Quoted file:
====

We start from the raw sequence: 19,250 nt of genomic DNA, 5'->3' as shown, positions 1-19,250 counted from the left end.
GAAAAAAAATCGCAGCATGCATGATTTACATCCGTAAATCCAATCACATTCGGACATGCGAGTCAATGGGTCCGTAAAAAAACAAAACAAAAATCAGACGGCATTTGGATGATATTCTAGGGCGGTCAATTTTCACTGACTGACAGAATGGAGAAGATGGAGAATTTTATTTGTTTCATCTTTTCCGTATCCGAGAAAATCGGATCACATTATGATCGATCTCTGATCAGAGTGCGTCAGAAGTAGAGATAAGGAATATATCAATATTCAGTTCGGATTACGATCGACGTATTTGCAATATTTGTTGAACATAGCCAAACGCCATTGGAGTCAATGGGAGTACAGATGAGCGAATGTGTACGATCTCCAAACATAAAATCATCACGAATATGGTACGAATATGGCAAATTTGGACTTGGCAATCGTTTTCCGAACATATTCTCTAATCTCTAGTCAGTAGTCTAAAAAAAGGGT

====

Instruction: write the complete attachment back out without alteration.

We start from the raw sequence: 19,250 nt of genomic DNA, 5'->3' as shown, positions 1-19,250 counted from the left end.
GAAAAAAAATCGCAGCATGCATGATTTACATCCGTAAATCCAATCACATTCGGACATGCGAGTCAATGGGTCCGTAAAAAAACAAAACAAAAATCAGACGGCATTTGGATGATATTCTAGGGCGGTCAATTTTCACTGACTGACAGAATGGAGAAGATGGAGAATTTTATTTGTTTCATCTTTTCCGTATCCGAGAAAATCGGATCACATTATGATCGATCTCTGATCAGAGTGCGTCAGAAGTAGAGATAAGGAATATATCAATATTCAGTTCGGATTACGATCGACGTATTTGCAATATTTGTTGAACATAGCCAAACGCCATTGGAGTCAATGGGAGTACAGATGAGCGAATGTGTACGATCTCCAAACATAAAATCATCACGAATATGGTACGAATATGGCAAATTTGGACTTGGCAATCGTTTTCCGAACATATTCTCTAATCTCTAGTCAGTAGTCTAAAAAAAGGGT